A voltage regulator is a device used to change fluctuating voltages on its input to a defined and stable one on its output. Voltage regulators may be mechanical, AC, DC, and electronic. In this article, we are going to look at DC electronic linear regulators.

Application of Regulators

Most circuits will require a supply voltage that is a constant independent of the current consumed. Even a small over-voltage could prove destructive, and this is why regulators should be used. But regulators also help a great deal in eliminating mains hum in audio amplifiers. In signal generators or oscillators, the output frequency will vary with supply voltage and must also be well regulated to keep this constant.

Types of Regulators

There are three main classes or types of regulators: positive regulators where the incoming voltage is positive, negative regulators where the incoming voltage is negative, dual voltage regulators, which are sets of both, e.g., an op-amp circuit, and finally, adjustable regulators where any of the above may be present, but have a control knob to vary the output voltage on demand.

Simple Zener Regulator

A Zener is a type of diode that, when connected in its reverse bias configuration (see below), begins to “break down” or conduct at a specific voltage, called its Zener voltage. Once it starts conducting, there is no stopping the current, so a resistor (R1 shown below) needs to limit the current to a safe value.

In the simple regulator above, Vin is 12V, and Vout is 5V, and I is 10mA. Without the Zener R1, then it would be R=V/I = 12-5/0.01 = 700Ω. However, there would be no regulation, as the Zener would not be conducting. Using the rule of thumb, the Zener needs to be conducting two to five times the load current, say 50mA. Given that, it should be I = 50 + 10 = 60mA, so R1 = 7/0.06 = 116Ω.

The problem, however, is that the power dissipation in the R1 and D1 for large load currents will be excessive. But this is quite a suitable circuit for converting signal levels for, say, 5V down to 3.3V modules.

Zener as the Reference and the Transistor Q1

Here we used a Zener as the reference and the transistor Q1 as a series regulator doing the hard work. R2 provides bias to turn Q1 on and supply a much smaller current through the Zener D2. If Vout is 5V, the base-emitter volt drop of 0.6V would be added to that, so D2 would need to be 5.6V (commonly available), and R2 would now have to supply the collector current/hfe of the transistor (say 1000). For a 1A supply, 1/1000 10mA, R2 = 12-5.6/0.01 = 640Ω plus a bit of current for the Zener, say 560Ω.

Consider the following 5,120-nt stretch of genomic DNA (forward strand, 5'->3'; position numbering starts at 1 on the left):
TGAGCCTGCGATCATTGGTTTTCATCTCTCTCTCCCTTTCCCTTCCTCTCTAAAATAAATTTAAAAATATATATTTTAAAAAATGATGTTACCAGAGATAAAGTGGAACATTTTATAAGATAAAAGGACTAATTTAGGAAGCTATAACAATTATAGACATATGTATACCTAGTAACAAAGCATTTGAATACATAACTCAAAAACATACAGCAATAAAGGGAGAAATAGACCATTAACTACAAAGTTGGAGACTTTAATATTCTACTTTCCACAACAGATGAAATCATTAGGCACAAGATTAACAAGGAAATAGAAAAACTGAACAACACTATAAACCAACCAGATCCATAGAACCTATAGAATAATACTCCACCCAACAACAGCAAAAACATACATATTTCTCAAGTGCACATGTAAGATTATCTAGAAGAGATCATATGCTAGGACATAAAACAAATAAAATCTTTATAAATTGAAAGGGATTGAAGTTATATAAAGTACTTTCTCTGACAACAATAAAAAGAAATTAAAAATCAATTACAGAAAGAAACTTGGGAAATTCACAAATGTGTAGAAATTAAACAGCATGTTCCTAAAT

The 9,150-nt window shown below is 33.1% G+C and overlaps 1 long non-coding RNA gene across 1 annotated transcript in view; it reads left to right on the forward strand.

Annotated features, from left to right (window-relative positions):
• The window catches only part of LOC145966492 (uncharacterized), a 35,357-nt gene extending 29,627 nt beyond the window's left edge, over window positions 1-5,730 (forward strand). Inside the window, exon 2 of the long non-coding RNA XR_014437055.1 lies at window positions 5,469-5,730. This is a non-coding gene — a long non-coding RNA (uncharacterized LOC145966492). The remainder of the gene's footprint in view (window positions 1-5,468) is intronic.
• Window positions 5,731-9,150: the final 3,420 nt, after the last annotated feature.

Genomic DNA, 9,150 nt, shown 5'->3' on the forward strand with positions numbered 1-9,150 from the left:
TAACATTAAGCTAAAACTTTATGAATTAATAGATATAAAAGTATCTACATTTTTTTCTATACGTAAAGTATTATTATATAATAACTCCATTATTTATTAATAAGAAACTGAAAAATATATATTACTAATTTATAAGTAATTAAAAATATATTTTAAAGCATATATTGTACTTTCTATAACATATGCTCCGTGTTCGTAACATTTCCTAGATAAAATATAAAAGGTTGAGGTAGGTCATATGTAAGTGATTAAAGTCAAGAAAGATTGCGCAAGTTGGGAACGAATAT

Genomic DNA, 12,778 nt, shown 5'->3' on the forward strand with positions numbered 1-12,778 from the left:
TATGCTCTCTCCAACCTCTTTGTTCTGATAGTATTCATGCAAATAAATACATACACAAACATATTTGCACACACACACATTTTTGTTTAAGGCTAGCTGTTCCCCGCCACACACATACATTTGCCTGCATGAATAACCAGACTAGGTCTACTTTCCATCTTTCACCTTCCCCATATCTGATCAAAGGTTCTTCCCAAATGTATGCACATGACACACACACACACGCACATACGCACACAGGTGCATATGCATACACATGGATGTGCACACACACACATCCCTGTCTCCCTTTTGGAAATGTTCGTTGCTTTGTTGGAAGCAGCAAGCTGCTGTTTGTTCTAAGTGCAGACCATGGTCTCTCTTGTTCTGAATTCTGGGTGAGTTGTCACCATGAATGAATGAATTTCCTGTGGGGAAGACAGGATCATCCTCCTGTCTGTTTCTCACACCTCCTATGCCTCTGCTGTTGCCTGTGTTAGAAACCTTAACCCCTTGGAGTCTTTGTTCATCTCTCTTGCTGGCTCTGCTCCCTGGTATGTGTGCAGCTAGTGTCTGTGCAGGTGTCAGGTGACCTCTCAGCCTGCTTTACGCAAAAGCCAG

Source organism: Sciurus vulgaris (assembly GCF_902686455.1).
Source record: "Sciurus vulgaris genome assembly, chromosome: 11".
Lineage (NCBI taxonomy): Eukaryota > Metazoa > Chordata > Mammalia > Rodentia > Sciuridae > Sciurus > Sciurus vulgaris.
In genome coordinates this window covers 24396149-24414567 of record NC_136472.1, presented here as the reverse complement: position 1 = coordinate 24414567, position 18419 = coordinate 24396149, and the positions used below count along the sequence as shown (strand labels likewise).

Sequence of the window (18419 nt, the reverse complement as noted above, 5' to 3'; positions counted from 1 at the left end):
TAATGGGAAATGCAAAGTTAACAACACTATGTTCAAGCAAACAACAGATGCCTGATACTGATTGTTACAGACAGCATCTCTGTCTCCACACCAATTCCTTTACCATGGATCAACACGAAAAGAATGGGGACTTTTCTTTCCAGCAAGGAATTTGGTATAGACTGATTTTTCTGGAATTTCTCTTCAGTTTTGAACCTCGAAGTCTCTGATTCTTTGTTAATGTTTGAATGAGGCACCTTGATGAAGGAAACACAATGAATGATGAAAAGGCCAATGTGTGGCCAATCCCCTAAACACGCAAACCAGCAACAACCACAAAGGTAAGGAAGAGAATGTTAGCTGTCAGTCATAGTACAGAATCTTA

But this is still a lot of current wasted in heating the Zener. So now, we have added Q5 and a feedback network off Vout to provide a useful circuit. D4 is no longer critical and can be anything within the range of 1V to 4V and adjustable. As Vout tries to exceed Q5 base/emitter voltage +0.6 + D4, it starts to rob current from the base of Q4 stabilizing the voltage. R6 can now be a more significant value and is not critical as 1k would do well. R7 and R8 will also give a more effortless adjustment.

Let’s take this one step further and add some over-current protection.

The volt drop across D6 and D7 are always going to be 0.6 + 0.6 = 1.2V, and the Vbe of Q6 is also 0.6V. For example, if we choose R14 carefully to match the point we want to prevent any over-current, say 2A, once the V across R14 = 1.2V, D6 and D7 will rob current from Q6 base allowing no further supply current more than 2A.

Hence, R14 = 1.2/2 = 0.6Ω. But there is still one more improvement we can make to prevent big currents in the diodes.

We replaced the diodes with Q9. All it needs is 0.6 to turn it on and cause current limiting. For 2A, that would be R19 = 0.6/2 = 0.3Ω.

Fixed Voltage Three-Terminal Regulator

Here, we have the simplicity of a fixed voltage three-terminal regulator. These come in many convenient voltages, 7805=5V, 7809=9V, etc., including 7812, 7815, 7824, and the negative versions; 7905 7909, etc. C4 and C10 are not to be confused with smoothing capacitors. They are for noise and stability and should be low ESR (Equiv Series Resistance). C4 is usually 10uF, and C10 is 1uF. Note that D9 is to discharge any large capacitance in the load backward to prevent the regulator from being reverse-biased when the input goes low.

Adjustable Three-Terminal Regulator

And finally, we come to the end of the evolution with an adjustable three-terminal regulator—the famous LM317, and negative counterpart LM337. C2 is for noise and can be 1uF. The ratio of R20 and R23 set the output voltage. They could be two fixed resistors or an adjustable pot. R20 is shown in the databook as a non-standard 240Ω, but if you make it a standard 220Ω, then for any voltage between Vmax and Vmin, R7 = (176* Vout) – 220.

So if you want a 9V, R23 could be a fixed value, i.e., 176*9 – 220 = 1k4. Note that as the internal reference is 1.25V as the lowest the regulator can go, it also needs at least 2V between input and output and has a max voltage of 32V so it can provide adjustment from 1.2V to 30V. Make R23 10k.

The power is dissipated in the regulator is (Vin-Vout )* Iout. So for a 12V in and 5V out at 1A, the power is (12-5)*1 = 7W. It is counter-intuitive, but this means the regulator is dissipating most power when it is set to its lowest output voltage.

If you will take more than 1A out of the regulator or too hot to hold with your fingers, it needs a heatsink. You can try mounting it on the casing of the aluminum box you are using or mount it on a piece of flat aluminum or, better still, on a proper heatsink and guess the size. You should be able to hold the regulator device comfortably without burning your hand or fingers. Much more on this next time!